Parents of K-12 children support Youngkin as Virginia governor race remains tight

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With Virginia’s gubernatorial race one week away, parents who have children in kindergarten through 12th grade are polling strongly in Republican nominee Glenn Youngkin’s favor as the overall race remains tight.

According to a Cygnal survey of more than 800 likely voters, more than 56% of the parents intend to vote for Youngkin and just 39% intend to vote for Democratic nominee Terry McAuliffe. The trend was similar for Republican House of Delegate candidates, Republican candidate for lieutenant governor Winsome Sears and attorney general candidate Jason Miyares.

“Independent voters and parents of K-12 students are stampeding to support Republicans Glenn Youngkin, Winsome Sears, Jason Miyares and GOP state house candidates,” Cygnal CEO Brent Buchanan said in a statement. “In an interesting twist of political fate, voters under the age of 55 are strongly for Republicans.”

Education has been a hot topic throughout the governor’s race and within local school boards throughout the commonwealth. Some of the points of contention include what role parents should play in education, how critical race theory is shaping the curriculum and how to balance concerns about transgender rights with free speech and gender-based distinctions in athletics programs and dressing rooms.

During last month’s debate, McAuliffe said parents should not tell teachers what to teach, which led to heavy criticism among conservatives and others nationwide.

“I’m not going to let parents come into schools and actually take books out and make their own decision,” McAuliffe said. “…I don’t think parents should be telling schools what they should teach.”

When clarifying his comments, the former governor said he was defending his decision to veto specific legislation. The bill he opposed would have required schools to inform parents of sexually explicit material used in the curriculum and require teachers to offer alternative assignments for any students whose parents objected. McAuliffe reiterated his defense of vetoing the legislation in several subsequent interviews, arguing the state has a board of education and local school boards who develop the curriculum.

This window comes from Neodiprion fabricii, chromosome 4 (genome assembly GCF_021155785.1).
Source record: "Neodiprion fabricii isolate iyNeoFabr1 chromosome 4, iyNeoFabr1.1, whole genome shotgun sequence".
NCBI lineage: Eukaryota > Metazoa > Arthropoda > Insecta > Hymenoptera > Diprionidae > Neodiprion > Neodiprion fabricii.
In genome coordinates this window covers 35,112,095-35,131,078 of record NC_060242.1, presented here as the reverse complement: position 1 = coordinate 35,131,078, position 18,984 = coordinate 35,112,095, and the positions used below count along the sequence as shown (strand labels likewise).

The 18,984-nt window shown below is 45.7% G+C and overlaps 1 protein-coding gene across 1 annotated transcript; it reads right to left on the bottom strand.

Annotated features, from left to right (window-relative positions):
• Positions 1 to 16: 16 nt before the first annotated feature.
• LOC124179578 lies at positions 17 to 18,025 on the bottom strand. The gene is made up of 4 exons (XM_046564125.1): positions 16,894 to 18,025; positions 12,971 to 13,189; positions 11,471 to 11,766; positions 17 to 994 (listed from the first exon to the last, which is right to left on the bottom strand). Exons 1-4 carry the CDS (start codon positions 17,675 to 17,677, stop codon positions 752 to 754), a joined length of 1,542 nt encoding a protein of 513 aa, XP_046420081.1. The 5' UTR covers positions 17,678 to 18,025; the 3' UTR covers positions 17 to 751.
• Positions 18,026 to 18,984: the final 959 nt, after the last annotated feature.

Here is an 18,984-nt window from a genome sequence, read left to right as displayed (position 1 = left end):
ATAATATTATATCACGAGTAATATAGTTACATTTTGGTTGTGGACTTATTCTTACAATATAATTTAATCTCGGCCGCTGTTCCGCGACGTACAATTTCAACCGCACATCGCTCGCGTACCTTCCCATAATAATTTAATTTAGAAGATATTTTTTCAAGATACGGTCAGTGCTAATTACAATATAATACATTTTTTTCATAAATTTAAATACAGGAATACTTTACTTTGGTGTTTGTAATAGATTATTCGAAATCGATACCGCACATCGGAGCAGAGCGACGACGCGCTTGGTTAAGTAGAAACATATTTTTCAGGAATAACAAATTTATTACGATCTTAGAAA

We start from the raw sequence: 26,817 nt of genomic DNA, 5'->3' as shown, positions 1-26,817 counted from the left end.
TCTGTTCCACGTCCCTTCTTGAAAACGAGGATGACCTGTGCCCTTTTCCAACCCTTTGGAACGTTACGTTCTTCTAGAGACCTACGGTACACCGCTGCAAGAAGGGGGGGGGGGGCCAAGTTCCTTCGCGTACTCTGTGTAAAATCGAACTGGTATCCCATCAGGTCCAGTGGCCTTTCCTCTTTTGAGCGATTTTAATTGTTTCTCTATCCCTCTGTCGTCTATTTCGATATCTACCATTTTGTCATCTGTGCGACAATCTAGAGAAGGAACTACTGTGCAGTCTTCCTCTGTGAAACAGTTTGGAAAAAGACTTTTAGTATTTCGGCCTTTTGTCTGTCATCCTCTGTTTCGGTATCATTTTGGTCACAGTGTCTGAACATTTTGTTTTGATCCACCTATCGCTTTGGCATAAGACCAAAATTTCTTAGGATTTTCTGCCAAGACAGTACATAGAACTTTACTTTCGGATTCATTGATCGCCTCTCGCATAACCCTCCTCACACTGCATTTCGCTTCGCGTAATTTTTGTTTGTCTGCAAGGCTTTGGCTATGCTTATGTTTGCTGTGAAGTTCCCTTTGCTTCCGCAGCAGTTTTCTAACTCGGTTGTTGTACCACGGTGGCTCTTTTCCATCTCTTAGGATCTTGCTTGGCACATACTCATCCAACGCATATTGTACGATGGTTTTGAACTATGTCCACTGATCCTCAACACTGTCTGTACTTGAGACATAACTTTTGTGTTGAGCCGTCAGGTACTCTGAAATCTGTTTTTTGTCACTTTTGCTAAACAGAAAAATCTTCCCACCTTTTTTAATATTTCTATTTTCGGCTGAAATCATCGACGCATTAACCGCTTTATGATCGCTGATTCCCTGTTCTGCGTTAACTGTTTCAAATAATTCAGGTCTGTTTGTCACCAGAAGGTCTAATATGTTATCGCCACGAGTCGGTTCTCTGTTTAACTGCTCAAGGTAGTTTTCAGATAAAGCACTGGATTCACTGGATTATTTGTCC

The Youngkin campaign has come out strongly against McAuliffe’s statements by holding “Parents Matter” rallies across the commonwealth and launching advertisement campaigns that highlight McAuliffe’s comments.

“After [three] weeks of confirming more than half a dozen times that he meant exactly what he said in the debate, McAuliffe has been ordered by panicked DC Democrats to stop spouting anti-parent screeds,” Youngkin Spokesperson Macaulay Porter said in a statement last week. “But it’s too late – Terry showed us his heart. This is what he believes. His attempt to fool Virginians is pathetic, and parents know the truth because the videos don’t lie. Terry will have to answer for that … on Election Day.”

Chris Braunlich, a former president of the Virginia Board of Education and current president of the free-market Thomas Jefferson Institute, told The Center Square the parental support for Youngkin and opposition to McAuliffe reflects frustration with policies McAuliffe supported when he was governor from 2014 to 2018 and the policies under current Democratic Gov. Ralph Northam.

“From inadequate in-school instruction, to lowered standards and weakened accreditation, to school safety, the failings of the last two Administrations are now becoming clear,” Braunlich said. “A school system’s job is to teach, but the first priority is to keep the children safe. Virginia’s lurch to the Left has done neither.”

Among all likely voters surveyed in the Cygnal poll, the gubernatorial race was tied with both candidates getting support from 48% of respondents. On a generic ballot for the House of Delegates races, Republicans led by one point, according to the poll.

As of Tuesday, a compilation of polls from FiveThirtyEight, an election analysis website, showed McAuliffe with a narrow 1.7% lead, which shows Younking closing in from earlier this month, when McAuliffe was leading by about 3 percentage points. The Cook Political Report considers the race a tossup, Inside Elections says the race tilts Democrat and Sabato’s Crystal Ball says it leans Democrat.

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